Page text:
Teddy bears and blasphemy

Giving us a little intercultural perspective, Friendly Atheist asks: Why is it blasphemy to call a teddy bear Mohammed but ok to give that name to a Muslim child? What are the naming rules in Islam? He goes to Slate for the answer – and it’s very illuminating.

But if you’re in the Middle East, you won’t ever hear anyone calling out, “Hey, Mohammed” to a friend on the street.

And for all that (some) Americans are saying “Hey, Jesus is a name, too…” How many Anglo-Americans name their kid “Jesus”? And you never hear an English speaking parent yell, “JESUS! IF YOU DON’T GET YOUR BUTT OUTTA THAT PUDDLE I’M GOING TO TURN IT BLACK AND BLUE! JESUS! YOU HEAR ME?!?!?”

Nope. Ain’t gonna happen. Cuz you know Bill Donahue (aka the Entire Catholic League) would be all over that Mother’s backside.

Huw Richardson wroted this on December 4th, 2007

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Category: other paths

2 Responses to “Teddy bears and blasphemy”

December 4th, 2007 at 11:01 pm

True. But how many Hispanic-Americans are named “Jesus”? Let’s also not forget about people like Muhammad Ali, or Mohammed Al Fayed (father of Dodi, Princess Diana’s beau), Mohamed Atta (9/11 hijacker), Omer Mohammed Ahmed Siddig (Sudanese ambassador), Mohammed Saeed al-Sahaf (Saddam’s famous Information Minister), etc. etc. Are we to believe that none of these ever goes by his given name (and didn’t either as a child)?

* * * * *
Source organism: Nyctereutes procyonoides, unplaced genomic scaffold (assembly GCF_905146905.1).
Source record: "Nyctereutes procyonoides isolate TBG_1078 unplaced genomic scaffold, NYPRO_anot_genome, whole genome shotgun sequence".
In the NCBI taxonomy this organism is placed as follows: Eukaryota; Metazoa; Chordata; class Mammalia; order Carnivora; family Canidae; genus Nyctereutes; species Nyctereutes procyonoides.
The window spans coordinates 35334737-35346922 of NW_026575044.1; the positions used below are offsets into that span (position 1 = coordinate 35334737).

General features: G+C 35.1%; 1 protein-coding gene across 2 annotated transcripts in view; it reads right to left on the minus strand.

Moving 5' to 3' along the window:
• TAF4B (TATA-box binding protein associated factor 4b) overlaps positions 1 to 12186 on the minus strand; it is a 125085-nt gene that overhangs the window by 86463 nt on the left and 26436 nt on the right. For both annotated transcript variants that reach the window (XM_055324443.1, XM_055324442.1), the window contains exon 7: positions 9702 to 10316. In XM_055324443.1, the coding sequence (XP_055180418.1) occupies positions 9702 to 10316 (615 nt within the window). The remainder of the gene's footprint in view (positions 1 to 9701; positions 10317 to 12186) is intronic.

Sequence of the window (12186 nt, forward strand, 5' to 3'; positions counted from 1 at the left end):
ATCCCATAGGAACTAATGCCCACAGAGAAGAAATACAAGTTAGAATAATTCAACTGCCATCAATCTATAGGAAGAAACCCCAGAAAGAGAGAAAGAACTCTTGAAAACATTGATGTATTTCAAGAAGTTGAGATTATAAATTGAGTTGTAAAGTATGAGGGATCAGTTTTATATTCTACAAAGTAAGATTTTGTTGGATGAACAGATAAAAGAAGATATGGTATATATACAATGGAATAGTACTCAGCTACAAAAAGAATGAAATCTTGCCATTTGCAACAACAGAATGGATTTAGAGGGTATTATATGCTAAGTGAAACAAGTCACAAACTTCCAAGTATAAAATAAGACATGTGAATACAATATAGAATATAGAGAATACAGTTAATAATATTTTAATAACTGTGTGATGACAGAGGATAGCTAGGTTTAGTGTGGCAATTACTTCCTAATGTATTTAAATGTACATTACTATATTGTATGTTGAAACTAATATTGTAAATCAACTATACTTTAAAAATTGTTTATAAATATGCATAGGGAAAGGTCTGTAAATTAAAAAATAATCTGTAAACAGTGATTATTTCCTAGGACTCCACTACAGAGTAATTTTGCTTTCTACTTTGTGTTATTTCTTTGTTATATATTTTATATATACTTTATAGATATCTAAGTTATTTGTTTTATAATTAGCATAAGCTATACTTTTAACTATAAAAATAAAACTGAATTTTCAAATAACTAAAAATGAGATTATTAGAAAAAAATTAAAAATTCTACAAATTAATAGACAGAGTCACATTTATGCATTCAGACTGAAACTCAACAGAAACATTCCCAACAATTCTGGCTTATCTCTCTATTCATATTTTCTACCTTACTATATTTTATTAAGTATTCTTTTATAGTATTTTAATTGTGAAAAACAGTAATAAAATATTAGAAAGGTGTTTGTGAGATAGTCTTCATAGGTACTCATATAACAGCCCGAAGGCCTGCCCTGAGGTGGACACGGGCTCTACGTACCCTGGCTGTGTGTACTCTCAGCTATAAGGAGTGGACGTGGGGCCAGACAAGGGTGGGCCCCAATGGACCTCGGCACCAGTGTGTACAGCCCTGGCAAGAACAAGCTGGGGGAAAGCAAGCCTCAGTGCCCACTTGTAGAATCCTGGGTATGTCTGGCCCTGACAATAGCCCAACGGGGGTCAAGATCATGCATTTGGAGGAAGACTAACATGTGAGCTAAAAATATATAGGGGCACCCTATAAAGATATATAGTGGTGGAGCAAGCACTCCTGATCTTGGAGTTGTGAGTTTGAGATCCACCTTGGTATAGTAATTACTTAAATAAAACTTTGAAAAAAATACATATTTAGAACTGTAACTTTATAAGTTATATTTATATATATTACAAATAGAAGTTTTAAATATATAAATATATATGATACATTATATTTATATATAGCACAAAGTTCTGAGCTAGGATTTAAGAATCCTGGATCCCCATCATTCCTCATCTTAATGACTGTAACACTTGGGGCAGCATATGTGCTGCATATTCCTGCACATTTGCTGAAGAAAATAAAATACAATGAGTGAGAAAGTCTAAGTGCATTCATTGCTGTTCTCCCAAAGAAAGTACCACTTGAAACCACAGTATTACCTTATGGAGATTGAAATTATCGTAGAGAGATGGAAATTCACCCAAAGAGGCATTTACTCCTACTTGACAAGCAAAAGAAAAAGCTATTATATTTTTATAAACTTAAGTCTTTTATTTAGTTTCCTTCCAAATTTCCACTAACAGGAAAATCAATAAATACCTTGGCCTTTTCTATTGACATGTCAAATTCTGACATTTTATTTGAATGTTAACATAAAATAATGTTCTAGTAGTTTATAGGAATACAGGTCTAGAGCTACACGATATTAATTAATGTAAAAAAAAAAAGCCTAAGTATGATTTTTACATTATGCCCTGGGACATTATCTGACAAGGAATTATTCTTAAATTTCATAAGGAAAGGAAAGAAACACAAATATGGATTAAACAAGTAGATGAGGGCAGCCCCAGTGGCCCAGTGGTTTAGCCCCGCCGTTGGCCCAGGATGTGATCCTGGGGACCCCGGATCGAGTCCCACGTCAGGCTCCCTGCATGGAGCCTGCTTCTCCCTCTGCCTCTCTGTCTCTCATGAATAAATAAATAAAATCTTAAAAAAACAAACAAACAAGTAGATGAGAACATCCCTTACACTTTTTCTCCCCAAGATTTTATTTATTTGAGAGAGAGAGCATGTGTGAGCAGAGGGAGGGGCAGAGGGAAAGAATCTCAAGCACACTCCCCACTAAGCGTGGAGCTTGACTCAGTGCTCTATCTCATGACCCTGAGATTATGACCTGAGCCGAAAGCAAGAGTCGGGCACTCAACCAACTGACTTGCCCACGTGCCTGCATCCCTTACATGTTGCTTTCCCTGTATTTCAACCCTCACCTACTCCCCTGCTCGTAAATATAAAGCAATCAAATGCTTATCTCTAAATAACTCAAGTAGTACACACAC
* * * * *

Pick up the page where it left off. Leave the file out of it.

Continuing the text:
But anyhow, on a different aspect of the case … I want to know how long it will take for the Sudanese court to give the bitter lady–who was dismissed from the school and caused the whole row just to get the school closed–the same sentence that was initially imposed on the British woman? After all, she has brought far more disrepute all around the world for Sudan and for Islam than the British woman could possibly have.

December 5th, 2007 at 12:07 am

I think the point of the slate article was that there are different cultural expectations. Here in the west, for example, we have some trouble telling Asian First Names from Family Names. I think, to follow the same line, *we* might refer to many of them by the M name… but do *they* in their private lives? And are they just too polite to correct us? Or have they been partially westernised in they they allow their first names to be used?

I don’t know the answer. I’m willing to believe someone when they tell me a given culture is different: and even more willing to believe when they point out that Westerners have it wrong.

The Latino culture has a very different usage of “Hesus” than do Anglos. That was why “anglo” was noted. The same is true of many English Speaking cultures – but also of other ones: How many Orthodox baptismal names are Jesus or Christ?

Semitic cultures, I notice (and Christians following) will allow a reference to God in the name: eg Raphael. But no one is named “Adonai” or “Theos”. Nor our teddy bears.